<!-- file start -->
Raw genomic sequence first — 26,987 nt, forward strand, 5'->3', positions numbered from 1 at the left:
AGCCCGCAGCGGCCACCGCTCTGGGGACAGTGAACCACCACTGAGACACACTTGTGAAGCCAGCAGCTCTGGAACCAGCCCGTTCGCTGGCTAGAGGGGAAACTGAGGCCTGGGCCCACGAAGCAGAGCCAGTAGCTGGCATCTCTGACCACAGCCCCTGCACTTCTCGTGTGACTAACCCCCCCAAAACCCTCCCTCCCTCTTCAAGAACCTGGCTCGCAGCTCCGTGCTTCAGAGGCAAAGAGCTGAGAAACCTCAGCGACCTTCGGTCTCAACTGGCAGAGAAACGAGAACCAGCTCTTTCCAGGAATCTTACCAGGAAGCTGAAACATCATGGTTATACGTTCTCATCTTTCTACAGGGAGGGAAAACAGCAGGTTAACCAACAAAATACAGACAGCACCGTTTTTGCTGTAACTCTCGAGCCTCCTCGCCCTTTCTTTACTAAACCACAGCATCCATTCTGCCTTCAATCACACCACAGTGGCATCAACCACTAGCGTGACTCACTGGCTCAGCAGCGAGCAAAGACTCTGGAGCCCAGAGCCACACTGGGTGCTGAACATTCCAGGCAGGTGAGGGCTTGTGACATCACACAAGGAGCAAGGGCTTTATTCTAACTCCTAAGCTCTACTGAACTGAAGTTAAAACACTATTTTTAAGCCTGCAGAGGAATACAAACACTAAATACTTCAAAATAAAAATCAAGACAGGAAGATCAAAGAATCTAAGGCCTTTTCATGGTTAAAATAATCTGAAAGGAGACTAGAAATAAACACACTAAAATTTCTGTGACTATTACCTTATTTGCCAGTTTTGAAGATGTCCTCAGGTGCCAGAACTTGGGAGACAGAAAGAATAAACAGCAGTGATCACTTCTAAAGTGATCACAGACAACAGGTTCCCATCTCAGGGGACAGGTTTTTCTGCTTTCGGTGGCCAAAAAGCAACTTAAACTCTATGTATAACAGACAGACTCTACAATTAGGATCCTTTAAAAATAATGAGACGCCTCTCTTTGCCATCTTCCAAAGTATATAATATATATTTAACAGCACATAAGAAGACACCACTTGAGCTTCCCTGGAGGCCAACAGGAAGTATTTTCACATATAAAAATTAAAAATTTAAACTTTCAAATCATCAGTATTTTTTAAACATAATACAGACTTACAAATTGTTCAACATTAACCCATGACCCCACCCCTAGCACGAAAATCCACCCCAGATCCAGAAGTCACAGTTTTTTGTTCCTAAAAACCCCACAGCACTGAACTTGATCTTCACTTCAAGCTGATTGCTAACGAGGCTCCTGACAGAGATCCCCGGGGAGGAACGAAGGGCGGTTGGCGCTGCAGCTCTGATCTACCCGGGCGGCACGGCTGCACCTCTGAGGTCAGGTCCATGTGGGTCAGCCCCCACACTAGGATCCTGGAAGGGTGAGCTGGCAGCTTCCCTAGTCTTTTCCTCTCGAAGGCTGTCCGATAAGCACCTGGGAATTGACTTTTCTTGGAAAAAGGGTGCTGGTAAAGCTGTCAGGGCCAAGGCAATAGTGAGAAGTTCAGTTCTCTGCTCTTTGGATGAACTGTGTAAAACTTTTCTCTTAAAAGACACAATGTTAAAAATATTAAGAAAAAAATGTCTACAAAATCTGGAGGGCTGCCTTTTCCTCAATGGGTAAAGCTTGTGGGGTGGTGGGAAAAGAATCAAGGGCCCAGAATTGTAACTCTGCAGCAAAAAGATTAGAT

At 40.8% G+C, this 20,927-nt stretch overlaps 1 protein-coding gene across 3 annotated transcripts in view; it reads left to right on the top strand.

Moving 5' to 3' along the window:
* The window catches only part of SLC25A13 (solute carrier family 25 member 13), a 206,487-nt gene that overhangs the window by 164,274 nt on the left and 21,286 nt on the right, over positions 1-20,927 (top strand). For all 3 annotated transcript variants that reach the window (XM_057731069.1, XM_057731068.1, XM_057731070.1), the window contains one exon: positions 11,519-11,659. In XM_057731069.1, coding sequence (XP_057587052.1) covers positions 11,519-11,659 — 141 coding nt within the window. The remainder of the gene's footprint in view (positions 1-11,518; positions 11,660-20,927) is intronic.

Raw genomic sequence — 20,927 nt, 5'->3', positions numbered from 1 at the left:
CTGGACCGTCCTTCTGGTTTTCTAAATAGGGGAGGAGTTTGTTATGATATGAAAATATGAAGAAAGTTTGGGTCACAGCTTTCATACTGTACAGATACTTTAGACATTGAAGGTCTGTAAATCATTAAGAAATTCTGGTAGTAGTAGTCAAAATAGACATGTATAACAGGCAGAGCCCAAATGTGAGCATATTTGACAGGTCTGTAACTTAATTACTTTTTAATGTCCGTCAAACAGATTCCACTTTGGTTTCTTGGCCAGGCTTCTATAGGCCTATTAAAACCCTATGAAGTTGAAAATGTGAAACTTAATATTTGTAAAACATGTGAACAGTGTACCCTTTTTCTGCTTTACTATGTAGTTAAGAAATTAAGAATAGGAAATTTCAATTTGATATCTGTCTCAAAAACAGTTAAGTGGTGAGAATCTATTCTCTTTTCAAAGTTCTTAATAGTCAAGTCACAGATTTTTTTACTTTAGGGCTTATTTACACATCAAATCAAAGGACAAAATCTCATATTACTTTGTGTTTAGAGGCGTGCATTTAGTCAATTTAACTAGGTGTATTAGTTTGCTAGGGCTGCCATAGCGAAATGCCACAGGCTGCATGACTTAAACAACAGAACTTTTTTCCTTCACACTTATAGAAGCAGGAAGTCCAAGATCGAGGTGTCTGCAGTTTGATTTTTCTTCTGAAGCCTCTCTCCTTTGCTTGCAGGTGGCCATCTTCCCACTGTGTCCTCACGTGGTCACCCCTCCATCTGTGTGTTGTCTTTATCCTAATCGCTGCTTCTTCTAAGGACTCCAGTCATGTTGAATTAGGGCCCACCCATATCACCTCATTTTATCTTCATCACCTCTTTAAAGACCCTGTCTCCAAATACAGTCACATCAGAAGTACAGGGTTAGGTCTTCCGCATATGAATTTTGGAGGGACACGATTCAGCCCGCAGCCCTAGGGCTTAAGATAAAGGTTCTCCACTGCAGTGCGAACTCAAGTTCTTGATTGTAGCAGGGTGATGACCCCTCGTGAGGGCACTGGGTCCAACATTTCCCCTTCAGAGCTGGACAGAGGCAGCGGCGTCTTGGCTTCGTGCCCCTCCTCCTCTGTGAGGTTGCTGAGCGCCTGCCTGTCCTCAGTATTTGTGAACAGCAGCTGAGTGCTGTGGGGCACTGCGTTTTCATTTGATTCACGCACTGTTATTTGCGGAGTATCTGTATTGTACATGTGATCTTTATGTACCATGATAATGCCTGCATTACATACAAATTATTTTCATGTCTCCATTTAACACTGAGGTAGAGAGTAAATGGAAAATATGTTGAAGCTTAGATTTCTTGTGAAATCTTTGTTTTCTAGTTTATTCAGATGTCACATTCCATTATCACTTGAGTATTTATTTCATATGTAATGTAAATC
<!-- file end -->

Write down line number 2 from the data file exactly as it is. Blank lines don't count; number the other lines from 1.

AGCCCGCAGCGGCCACCGCTCTGGGGACAGTGAACCACCACTGAGACACACTTGTGAAGCCAGCAGCTCTGGAACCAGCCCGTTCGCTGGCTAGAGGGGAAACTGAGGCCTGGGCCCACGAAGCAGAGCCAGTAGCTGGCATCTCTGACCACAGCCCCTGCACTTCTCGTGTGACTAACCCCCCCAAAACCCTCCCTCCCTCTTCAAGAACCTGGCTCGCAGCTCCGTGCTTCAGAGGCAAAGAGCTGAGAAACCTCAGCGACCTTCGGTCTCAACTGGCAGAGAAACGAGAACCAGCTCTTTCCAGGAATCTTACCAGGAAGCTGAAACATCATGGTTATACGTTCTCATCTTTCTACAGGGAGGGAAAACAGCAGGTTAACCAACAAAATACAGACAGCACCGTTTTTGCTGTAACTCTCGAGCCTCCTCGCCCTTTCTTTACTAAACCACAGCATCCATTCTGCCTTCAATCACACCACAGTGGCATCAACCACTAGCGTGACTCACTGGCTCAGCAGCGAGCAAAGACTCTGGAGCCCAGAGCCACACTGGGTGCTGAACATTCCAGGCAGGTGAGGGCTTGTGACATCACACAAGGAGCAAGGGCTTTATTCTAACTCCTAAGCTCTACTGAACTGAAGTTAAAACACTATTTTTAAGCCTGCAGAGGAATACAAACACTAAATACTTCAAAATAAAAATCAAGACAGGAAGATCAAAGAATCTAAGGCCTTTTCATGGTTAAAATAATCTGAAAGGAGACTAGAAATAAACACACTAAAATTTCTGTGACTATTACCTTATTTGCCAGTTTTGAAGATGTCCTCAGGTGCCAGAACTTGGGAGACAGAAAGAATAAACAGCAGTGATCACTTCTAAAGTGATCACAGACAACAGGTTCCCATCTCAGGGGACAGGTTTTTCTGCTTTCGGTGGCCAAAAAGCAACTTAAACTCTATGTATAACAGACAGACTCTACAATTAGGATCCTTTAAAAATAATGAGACGCCTCTCTTTGCCATCTTCCAAAGTATATAATATATATTTAACAGCACATAAGAAGACACCACTTGAGCTTCCCTGGAGGCCAACAGGAAGTATTTTCACATATAAAAATTAAAAATTTAAACTTTCAAATCATCAGTATTTTTTAAACATAATACAGACTTACAAATTGTTCAACATTAACCCATGACCCCACCCCTAGCACGAAAATCCACCCCAGATCCAGAAGTCACAGTTTTTTGTTCCTAAAAACCCCACAGCACTGAACTTGATCTTCACTTCAAGCTGATTGCTAACGAGGCTCCTGACAGAGATCCCCGGGGAGGAACGAAGGGCGGTTGGCGCTGCAGCTCTGATCTACCCGGGCGGCACGGCTGCACCTCTGAGGTCAGGTCCATGTGGGTCAGCCCCCACACTAGGATCCTGGAAGGGTGAGCTGGCAGCTTCCCTAGTCTTTTCCTCTCGAAGGCTGTCCGATAAGCACCTGGGAATTGACTTTTCTTGGAAAAAGGGTGCTGGTAAAGCTGTCAGGGCCAAGGCAATAGTGAGAAGTTCAGTTCTCTGCTCTTTGGATGAACTGTGTAAAACTTTTCTCTTAAAAGACACAATGTTAAAAATATTAAGAAAAAAATGTCTACAAAATCTGGAGGGCTGCCTTTTCCTCAATGGGTAAAGCTTGTGGGGTGGTGGGAAAAGAATCAAGGGCCCAGAATTGTAACTCTGCAGCAAAAAGATTAGAT